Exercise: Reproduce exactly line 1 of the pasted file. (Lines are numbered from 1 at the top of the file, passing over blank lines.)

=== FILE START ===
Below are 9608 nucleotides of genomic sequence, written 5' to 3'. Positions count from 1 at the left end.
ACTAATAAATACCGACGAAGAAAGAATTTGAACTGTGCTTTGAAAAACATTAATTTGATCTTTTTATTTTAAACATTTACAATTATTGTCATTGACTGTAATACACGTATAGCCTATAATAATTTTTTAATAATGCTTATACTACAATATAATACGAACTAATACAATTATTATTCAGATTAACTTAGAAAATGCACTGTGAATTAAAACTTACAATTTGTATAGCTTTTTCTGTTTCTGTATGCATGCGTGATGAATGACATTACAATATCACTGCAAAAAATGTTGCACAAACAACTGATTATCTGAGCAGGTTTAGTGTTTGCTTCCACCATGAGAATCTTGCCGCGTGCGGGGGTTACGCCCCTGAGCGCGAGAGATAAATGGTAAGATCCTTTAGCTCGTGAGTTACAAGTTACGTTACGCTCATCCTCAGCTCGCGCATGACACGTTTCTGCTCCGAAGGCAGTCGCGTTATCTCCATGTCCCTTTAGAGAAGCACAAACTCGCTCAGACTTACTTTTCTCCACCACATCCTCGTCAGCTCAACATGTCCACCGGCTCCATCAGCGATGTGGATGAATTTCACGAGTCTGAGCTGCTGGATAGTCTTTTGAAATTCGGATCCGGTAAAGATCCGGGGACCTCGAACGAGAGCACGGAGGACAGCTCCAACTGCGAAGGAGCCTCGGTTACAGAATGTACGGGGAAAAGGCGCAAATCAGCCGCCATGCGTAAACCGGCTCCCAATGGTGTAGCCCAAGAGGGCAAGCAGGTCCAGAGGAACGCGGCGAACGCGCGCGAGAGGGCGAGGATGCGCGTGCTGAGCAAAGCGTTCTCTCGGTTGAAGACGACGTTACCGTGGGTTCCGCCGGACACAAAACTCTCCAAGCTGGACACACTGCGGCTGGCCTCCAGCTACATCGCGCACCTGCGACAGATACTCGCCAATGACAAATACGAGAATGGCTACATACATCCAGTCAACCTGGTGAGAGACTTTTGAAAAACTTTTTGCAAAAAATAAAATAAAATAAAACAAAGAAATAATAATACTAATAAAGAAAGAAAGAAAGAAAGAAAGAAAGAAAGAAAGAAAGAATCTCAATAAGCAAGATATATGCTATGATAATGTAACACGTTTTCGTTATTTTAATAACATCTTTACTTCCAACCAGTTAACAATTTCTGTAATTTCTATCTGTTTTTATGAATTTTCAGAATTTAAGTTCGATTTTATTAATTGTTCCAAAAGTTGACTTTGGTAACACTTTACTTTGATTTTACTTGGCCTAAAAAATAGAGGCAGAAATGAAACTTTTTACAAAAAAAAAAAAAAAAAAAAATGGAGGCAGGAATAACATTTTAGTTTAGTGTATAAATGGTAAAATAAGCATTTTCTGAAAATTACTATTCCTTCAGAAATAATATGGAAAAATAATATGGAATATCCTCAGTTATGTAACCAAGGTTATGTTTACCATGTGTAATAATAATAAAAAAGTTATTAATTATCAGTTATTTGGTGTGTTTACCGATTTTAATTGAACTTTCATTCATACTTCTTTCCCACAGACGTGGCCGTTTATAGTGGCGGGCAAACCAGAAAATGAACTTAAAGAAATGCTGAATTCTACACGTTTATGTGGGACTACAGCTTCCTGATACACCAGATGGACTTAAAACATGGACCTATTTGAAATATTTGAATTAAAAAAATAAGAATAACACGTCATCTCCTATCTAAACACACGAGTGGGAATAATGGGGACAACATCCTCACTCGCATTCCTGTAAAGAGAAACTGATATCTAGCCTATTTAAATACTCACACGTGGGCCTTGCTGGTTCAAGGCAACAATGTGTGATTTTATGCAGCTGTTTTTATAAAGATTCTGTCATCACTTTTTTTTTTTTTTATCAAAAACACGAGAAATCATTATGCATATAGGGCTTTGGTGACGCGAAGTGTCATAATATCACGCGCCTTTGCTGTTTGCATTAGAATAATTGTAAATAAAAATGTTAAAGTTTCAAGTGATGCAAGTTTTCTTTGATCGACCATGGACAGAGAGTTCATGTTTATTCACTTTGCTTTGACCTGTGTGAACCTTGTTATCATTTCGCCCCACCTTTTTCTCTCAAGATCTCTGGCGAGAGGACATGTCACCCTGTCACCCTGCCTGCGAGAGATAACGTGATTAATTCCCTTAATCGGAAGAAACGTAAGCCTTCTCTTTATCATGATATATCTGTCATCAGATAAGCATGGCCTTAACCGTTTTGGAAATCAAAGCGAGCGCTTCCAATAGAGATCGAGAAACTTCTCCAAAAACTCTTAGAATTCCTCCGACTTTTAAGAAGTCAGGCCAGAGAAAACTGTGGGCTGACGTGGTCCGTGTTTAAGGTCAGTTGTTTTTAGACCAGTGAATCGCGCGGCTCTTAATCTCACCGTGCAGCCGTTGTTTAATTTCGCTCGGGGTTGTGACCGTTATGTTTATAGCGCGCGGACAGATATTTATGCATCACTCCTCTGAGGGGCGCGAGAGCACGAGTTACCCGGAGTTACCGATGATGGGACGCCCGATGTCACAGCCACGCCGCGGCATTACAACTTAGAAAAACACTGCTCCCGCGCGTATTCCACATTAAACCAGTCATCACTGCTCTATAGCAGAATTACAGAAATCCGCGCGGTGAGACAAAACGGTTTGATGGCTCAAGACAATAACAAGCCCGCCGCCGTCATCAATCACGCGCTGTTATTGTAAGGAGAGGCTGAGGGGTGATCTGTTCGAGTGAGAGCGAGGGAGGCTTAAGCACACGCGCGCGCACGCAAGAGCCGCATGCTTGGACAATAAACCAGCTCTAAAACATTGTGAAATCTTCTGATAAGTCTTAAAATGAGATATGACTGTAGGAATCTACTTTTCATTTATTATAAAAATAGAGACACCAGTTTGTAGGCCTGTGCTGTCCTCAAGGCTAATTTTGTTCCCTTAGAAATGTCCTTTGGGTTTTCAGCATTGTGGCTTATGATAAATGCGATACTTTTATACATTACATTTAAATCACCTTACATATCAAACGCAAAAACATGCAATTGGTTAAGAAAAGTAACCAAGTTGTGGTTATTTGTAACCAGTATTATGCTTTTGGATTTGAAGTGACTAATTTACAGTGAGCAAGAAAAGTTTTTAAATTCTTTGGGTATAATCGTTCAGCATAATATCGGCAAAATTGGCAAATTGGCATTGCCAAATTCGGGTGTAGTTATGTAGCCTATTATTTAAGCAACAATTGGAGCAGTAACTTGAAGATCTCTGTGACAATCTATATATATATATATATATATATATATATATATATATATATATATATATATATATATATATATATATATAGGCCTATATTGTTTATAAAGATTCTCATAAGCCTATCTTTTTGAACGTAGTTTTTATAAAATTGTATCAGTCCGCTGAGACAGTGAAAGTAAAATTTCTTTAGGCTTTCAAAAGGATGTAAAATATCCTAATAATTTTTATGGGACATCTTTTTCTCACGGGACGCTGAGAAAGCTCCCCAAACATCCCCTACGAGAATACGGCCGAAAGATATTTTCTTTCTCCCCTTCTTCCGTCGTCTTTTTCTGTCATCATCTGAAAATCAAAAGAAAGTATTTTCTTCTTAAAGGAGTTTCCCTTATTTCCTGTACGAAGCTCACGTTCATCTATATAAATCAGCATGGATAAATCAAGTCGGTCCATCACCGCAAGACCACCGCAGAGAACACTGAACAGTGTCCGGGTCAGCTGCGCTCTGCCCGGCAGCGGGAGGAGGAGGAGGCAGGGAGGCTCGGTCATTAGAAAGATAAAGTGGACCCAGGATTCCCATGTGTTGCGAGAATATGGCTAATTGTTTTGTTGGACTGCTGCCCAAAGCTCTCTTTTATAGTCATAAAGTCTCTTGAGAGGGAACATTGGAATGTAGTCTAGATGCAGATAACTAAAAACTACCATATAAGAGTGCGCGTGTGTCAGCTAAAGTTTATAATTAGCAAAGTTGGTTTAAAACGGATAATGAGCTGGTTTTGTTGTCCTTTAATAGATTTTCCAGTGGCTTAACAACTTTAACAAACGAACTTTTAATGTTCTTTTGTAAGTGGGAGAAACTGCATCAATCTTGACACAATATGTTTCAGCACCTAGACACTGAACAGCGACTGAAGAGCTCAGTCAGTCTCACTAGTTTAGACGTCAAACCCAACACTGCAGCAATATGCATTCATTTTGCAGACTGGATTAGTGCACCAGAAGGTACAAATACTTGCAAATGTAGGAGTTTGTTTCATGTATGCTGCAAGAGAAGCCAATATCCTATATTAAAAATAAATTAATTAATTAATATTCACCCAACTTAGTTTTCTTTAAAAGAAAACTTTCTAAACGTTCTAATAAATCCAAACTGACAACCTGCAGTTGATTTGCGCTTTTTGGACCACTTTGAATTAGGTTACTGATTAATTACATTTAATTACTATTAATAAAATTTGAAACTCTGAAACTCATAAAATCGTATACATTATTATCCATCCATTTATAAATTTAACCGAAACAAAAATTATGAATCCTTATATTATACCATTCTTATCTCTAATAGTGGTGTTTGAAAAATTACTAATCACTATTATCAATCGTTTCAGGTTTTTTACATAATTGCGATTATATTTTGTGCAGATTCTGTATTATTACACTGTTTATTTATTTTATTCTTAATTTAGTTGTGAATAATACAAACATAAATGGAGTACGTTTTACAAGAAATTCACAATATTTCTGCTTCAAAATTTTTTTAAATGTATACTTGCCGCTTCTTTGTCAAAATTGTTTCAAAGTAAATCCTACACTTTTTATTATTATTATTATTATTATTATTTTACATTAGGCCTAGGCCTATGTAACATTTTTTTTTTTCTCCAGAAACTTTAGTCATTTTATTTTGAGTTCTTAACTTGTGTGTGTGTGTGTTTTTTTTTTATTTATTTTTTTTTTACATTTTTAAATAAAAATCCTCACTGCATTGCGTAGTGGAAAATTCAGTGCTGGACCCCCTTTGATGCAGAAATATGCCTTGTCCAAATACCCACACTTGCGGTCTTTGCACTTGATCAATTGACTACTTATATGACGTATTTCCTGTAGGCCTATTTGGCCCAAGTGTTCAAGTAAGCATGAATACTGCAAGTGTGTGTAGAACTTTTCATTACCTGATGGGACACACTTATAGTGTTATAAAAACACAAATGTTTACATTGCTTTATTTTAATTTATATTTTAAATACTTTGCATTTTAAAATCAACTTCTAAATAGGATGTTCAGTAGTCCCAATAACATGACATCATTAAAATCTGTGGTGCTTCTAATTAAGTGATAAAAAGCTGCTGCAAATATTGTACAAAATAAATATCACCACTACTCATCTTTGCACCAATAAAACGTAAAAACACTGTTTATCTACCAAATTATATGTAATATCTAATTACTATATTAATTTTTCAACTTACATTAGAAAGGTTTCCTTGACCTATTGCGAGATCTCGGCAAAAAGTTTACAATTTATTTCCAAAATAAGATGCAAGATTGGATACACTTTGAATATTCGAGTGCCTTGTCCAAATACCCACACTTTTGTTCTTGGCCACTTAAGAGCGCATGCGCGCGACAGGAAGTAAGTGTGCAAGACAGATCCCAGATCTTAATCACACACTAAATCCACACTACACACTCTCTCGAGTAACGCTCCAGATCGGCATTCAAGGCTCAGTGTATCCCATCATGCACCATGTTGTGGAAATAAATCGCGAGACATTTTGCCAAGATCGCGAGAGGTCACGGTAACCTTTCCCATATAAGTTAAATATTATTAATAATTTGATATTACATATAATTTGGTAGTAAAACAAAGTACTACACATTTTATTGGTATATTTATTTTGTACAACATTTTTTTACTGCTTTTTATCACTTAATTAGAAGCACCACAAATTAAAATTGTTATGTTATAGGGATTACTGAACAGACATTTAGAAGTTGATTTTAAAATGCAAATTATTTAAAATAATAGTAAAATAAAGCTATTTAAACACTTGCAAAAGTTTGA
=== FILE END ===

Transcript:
Below are 9608 nucleotides of genomic sequence, written 5' to 3'. Positions count from 1 at the left end.